The Hate List – Volume 15

(Originally published on 3rd October, 2010)

IT SPECIAL EDITION

Co-authored by Tom Bell and Wam Silliams

  1. People who don’t know the difference between Google and the internet, so that if you ask them to go to apple.com, they will go to Google and type in “apple.com”.
  2. People who don’t know that you can press Return to submit a form, and are hopeless on the mouse, so that after typing in “apple.com”, they will slowly remove their hand from the keyboard, timidly grip the mouse, and slowly move it over to the “Search” button. Hit Return, you mouthbreathing simpletons!
  3. People who don’t realise that there is such a thing as non-web-based email, or that email is not synonymous with Hotmail, or ask idiotic questions like “what is the difference between email and Gmail?”
  4. People who don’t understand what jobs different computer programs do, eg., thinking that Internet Explorer is somehow responsible for your internet connection. This one is partly Microsoft’s fault, because on some systems, when IE is loaded it brings up the dial-up/broadband login window. The confusion this causes is so severe, I’ve heard some people describe the “the internet” as somehow a “logon” to IE.
  5. The person who, when I used HTML to arrange a large number of graphics in a comparative table, told me I “should have used PowerPoint”.
  6. PowerPoint presentations which consist of large blocks of text which the presenter then reads out word-for-word, adding nothing that is not on the slide.
  7. Any PowerPoint presentation which contains at least one video which the presenter can’t get to work. This covers about 90% of the presentations I’ve seen.
  8. A presentation hand-out which consists of PowerPoint’s default print-out: six slides per page in little boxes. So now I’ve read the text on the screen, had it read to me, and read it in size 0.5 text on a crappy hand-out because you couldn’t be bothered to produce a decent accompanying document.
  9. People who use Word simply to save some text which doesn’t require any formatting. Especially if they later complain that the Auto Formatting functions in Word have somehow caused them problems with the document. A friend once described this as like “using an aeroplane to drive down the street, then complaining that the wings keep hitting the buildings.”
  10. People who’ve never even SEEN a plain text file, and complain when they see me typing something up into one… “I’ve got Word, can’t you send me a Word document?” Unless you’re using Babbage’s Difference Engine, I’m pretty sure you’ll be able to open it.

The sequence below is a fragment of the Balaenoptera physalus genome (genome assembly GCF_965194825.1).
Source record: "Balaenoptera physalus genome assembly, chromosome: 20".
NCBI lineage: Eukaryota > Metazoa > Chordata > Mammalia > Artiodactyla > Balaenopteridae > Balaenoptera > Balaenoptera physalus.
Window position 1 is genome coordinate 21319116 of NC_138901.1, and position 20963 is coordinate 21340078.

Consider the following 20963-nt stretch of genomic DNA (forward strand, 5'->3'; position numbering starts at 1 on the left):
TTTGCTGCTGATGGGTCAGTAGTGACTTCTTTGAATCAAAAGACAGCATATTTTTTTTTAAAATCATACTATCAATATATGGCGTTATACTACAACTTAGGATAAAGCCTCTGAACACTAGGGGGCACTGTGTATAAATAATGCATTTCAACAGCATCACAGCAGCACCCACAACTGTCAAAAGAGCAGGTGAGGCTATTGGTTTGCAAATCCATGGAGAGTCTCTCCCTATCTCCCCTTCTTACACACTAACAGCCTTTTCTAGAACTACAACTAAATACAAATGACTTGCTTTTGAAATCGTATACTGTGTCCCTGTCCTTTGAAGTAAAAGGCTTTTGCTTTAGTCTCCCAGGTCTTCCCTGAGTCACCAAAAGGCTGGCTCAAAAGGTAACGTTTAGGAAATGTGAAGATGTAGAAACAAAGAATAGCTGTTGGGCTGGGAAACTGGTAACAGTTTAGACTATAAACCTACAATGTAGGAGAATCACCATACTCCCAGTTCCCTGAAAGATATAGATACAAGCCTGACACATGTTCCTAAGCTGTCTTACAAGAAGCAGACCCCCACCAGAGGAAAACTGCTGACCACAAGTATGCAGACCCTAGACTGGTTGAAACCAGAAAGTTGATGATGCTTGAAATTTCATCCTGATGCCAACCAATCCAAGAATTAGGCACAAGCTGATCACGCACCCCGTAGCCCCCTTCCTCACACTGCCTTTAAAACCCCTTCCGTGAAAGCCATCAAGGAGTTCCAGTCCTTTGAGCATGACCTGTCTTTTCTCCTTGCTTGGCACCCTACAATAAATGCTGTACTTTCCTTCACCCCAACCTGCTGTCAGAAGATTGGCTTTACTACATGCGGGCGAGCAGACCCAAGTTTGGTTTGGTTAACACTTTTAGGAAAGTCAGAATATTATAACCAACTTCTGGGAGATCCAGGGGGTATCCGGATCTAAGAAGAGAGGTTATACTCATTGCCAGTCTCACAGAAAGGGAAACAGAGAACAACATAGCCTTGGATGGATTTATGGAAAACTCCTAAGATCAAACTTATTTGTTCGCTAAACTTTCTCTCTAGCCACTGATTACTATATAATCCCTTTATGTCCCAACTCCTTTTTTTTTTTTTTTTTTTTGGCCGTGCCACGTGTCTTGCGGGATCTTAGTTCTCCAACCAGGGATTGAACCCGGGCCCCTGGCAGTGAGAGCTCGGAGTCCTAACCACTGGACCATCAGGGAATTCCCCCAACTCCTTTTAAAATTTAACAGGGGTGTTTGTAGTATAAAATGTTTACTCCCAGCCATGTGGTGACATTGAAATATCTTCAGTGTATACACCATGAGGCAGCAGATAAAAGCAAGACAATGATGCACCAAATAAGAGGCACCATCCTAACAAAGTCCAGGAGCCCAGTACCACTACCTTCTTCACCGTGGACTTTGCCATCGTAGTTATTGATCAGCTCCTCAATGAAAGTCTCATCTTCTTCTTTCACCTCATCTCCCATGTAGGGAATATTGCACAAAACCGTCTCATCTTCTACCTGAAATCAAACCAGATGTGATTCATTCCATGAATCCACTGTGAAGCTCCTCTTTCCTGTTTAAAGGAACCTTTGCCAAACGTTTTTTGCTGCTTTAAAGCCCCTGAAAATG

11. People who think the best way to send a picture is to drag it into Word, save it as a Word document and send that. You may be thinking I’m insane, and surely no-one actually does that. Believe me, some people seem to think Word documents are an all-purpose file container format. It’s so common, I’ve seen an editorial in a magazine which states: “We cannot accept photographs in Word documents, so please send original jpegs.” The fact that this is necessary causes me overwhelming despair.
  12. Reading View in Word. I’ve never known anyone use Reading View, and since Word is essentially a document-formatting program, I just can’t understand a view which deliberately screws up the formatting. If it does indeed have a use for someone, and is worth including, put it in as an option… but not as the default setting. It’s amazing how many people you see with it still on as the default, having to close it as their first action on opening any document. The relief, joy and gratitude you can get just by going around an office, showing people how to turn it off permanently, is astonishing.
  13. People who don’t understand that the basic purpose of computers is to automate simple, repeated tasks. A line manager once gave me a spreadsheet containing the details of several hundred people who had car passes, and asked me to re-order it by department (which was already included as a column). She suggested that I print it out, highlight each line a different colour by department, and re-type the whole thing back in the new order. She gave me a week to complete the task. It took me 4 seconds.
  14. On the other hand, when you end up having to do a repeated simple task on a computer manually anyway, because the program you’re using is so restrictive or shortsighted that there’s no way to automate it.
  15. People who use Word to create large tables of figures which they total up with calculators.